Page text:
The Roman Catholic Church of Gelence was the first and oldest church in the Upper Háromszék. In the first part of the 20th century a new church was built in the southern part of the settlement, in the honor of Prince Saint Emeric of Hungary. The new house of God overshadowed the old one; this is why the old church was slowly forgotten and fell in ruins. The protective wall, built out of stone, still shelters the beautiful rustic belfry and the cemetery (behind the restored church). Who would think that one can experience time travel to the Middle Ages by coming here? Behind the late-Gothic style entrance door, inside the church, elements of almost every architectural style can be discovered, together with the colorful murals. The church is part of the World Heritage Site. It is worth traveling here, to discover the cultural and historical values of this kirk. Gelence (Ghelinţa) is located nine kilometers south of Târgu Secuiesc.
The semi-circular sanctuary, the three sides of the nave and the openings of the southern and western gate were built in the 13th century. The original wooden baptismal was presumably sculpted in the 14th century and can still be considered the “pride” of the church. At the turn of the 15th-16th century a larger Gothic sanctuary was built; the date carved on the pyx (ciborium) says 1503. In 1628 the church was reinforced with new pillars. The inscription on one of the ceiling cassettes is a homage to the new reinforced church. Around this same year the painted panel-ceiling was also built out of 103 cassettes. This was followed by the construction of the outside protective wall. The western and southern baroque style portico dates back to the 18th century (1766). The same year, 1766, can be read on the door leaf of the sacristy. The interior of the church was finished in the 18th century, and at the end on the same century, the main and secondary altars were also built. The votice of the altar depicts the church's patron saint, Emeric of Hungary. The paintings illustrate one of the legends of James, son of Zebedee and scenes of the New Testament are also rendered (Massacre of the Innocents, The Exodus). The scenes continue on the northern aisle with the Passions of Christ (Jesus' triumphal entry into Jerusalem, Maundy and the Last Supper, Christ Before Pilate, Flagellation of Christ, Crucifixion of Christ). The legend of Saint Ladislaus is painted above The Passions of Christ – because of this forgotten mural this church became one of the “wonders” of the region. The mural illustrates six scenes of the legend, including scenes of war, duel or beheading. Other paintings depict the Last Judgement, scenes from Garden of Eden or the legend of the Great Martyr Saint Catherine. The geometrical and floral motifs of the panel-ceiling are representative works of the 17th century Renaissance. It is more than certain that this is the work of Saxon painters from Brassó (Brașov). Presumably around 1766 the gallery was also painted, representing saints like Nikolaos of Myra (Saint Nicolas), Saint George, Saint Anne, Saint Klara, John the Baptist, John the Apostle. Beside the name of these Saints, the names of the families who donated the paintings are also “recorded”.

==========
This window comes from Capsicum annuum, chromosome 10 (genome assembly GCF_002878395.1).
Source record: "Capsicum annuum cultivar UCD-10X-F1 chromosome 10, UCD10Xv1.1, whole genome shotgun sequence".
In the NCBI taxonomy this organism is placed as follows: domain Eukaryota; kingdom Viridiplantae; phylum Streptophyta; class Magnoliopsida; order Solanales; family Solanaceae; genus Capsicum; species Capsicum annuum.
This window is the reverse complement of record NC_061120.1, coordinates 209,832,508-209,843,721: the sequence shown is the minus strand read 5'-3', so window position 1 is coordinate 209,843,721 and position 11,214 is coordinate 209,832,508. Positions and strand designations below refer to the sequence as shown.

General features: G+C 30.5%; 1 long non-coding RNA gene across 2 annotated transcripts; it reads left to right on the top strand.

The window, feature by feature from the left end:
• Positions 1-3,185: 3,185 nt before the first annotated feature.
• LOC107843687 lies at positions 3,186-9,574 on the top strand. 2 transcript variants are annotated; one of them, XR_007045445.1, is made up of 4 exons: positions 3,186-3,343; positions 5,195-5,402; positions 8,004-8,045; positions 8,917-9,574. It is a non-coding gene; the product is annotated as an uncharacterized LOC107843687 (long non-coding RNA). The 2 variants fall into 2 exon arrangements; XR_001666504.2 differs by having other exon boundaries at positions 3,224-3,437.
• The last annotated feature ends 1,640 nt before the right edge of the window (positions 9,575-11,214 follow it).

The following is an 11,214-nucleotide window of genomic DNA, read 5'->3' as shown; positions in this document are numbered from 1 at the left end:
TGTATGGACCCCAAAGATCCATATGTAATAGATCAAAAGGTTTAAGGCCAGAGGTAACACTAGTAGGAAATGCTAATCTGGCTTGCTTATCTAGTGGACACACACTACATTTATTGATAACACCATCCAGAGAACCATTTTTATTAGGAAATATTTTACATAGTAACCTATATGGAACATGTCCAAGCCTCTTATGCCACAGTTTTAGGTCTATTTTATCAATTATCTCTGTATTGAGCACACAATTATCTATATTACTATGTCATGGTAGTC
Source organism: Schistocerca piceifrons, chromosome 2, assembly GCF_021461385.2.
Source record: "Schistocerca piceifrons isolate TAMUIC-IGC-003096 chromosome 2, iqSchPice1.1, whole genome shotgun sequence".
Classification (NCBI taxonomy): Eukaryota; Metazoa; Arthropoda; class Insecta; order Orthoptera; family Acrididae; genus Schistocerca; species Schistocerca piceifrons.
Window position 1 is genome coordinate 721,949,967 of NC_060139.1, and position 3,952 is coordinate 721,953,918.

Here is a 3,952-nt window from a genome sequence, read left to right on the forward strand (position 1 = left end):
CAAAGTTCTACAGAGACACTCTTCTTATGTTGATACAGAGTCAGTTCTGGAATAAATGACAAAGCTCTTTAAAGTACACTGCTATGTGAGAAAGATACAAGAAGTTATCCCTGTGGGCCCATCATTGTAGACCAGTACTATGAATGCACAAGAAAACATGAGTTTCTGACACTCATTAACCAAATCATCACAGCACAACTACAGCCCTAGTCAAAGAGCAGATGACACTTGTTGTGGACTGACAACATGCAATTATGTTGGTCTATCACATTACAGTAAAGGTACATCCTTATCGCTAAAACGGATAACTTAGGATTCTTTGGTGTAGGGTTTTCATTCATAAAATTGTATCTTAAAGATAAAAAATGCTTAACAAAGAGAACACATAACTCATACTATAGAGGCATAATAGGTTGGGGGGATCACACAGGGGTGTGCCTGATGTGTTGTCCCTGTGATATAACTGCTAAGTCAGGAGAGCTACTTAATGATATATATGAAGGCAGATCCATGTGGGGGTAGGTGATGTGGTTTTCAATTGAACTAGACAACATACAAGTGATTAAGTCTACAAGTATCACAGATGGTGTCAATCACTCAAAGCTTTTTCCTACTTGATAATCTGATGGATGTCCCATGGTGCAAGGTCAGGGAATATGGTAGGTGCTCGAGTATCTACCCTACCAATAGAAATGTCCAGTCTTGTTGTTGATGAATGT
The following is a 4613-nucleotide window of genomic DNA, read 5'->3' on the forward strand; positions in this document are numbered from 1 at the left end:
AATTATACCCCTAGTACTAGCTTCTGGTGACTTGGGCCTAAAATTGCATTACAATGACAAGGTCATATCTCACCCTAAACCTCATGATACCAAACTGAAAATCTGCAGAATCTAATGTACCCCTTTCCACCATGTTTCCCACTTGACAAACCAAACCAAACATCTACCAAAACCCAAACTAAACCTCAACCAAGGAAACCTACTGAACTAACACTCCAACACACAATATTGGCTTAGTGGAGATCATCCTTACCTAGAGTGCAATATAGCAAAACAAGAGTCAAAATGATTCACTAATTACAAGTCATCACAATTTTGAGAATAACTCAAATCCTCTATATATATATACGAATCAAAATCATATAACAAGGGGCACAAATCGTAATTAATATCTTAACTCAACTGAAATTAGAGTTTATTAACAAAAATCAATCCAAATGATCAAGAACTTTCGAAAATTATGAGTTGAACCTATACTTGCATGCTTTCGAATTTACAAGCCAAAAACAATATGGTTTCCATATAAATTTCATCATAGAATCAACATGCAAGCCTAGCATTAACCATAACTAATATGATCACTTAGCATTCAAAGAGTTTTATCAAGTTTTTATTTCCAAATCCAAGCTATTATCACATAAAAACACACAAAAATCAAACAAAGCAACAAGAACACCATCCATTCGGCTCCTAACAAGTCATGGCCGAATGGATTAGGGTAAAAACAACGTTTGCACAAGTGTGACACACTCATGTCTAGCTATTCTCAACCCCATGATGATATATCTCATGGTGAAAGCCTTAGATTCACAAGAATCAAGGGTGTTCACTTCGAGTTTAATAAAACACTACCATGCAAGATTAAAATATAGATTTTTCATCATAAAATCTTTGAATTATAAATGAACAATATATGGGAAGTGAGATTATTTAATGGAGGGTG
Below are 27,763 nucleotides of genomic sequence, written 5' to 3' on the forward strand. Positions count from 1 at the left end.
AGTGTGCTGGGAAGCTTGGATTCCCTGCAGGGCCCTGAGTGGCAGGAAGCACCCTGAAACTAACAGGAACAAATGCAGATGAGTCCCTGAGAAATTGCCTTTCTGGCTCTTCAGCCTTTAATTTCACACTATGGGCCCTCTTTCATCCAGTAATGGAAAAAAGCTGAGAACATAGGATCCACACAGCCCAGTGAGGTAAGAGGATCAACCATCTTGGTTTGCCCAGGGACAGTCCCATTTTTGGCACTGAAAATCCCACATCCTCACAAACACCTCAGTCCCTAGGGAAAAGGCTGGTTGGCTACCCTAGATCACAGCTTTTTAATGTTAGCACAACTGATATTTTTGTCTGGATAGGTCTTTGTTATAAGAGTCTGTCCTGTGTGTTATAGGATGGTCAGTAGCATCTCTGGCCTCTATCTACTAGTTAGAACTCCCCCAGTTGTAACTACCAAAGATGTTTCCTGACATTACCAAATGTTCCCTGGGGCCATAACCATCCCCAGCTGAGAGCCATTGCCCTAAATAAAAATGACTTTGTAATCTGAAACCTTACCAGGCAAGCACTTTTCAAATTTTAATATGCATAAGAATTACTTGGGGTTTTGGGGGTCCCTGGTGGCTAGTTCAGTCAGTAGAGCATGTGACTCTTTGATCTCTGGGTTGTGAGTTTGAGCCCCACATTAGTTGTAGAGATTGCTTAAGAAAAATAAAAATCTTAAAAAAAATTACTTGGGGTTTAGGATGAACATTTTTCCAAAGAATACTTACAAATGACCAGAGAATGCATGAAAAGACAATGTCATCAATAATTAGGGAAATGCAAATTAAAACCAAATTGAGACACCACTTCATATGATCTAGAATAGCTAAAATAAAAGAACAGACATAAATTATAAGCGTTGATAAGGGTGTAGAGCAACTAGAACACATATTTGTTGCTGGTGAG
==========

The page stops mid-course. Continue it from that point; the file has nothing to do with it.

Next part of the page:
This kirk is unique in South-eastern Transylvania. It’s historical and architectural value makes it distinctive. Szekler runic scripts from the Gothic period has been discovered on the sanctuary.
The small cathedral is a real mecca for all those who would like to discover the history of architecture merged in a single place.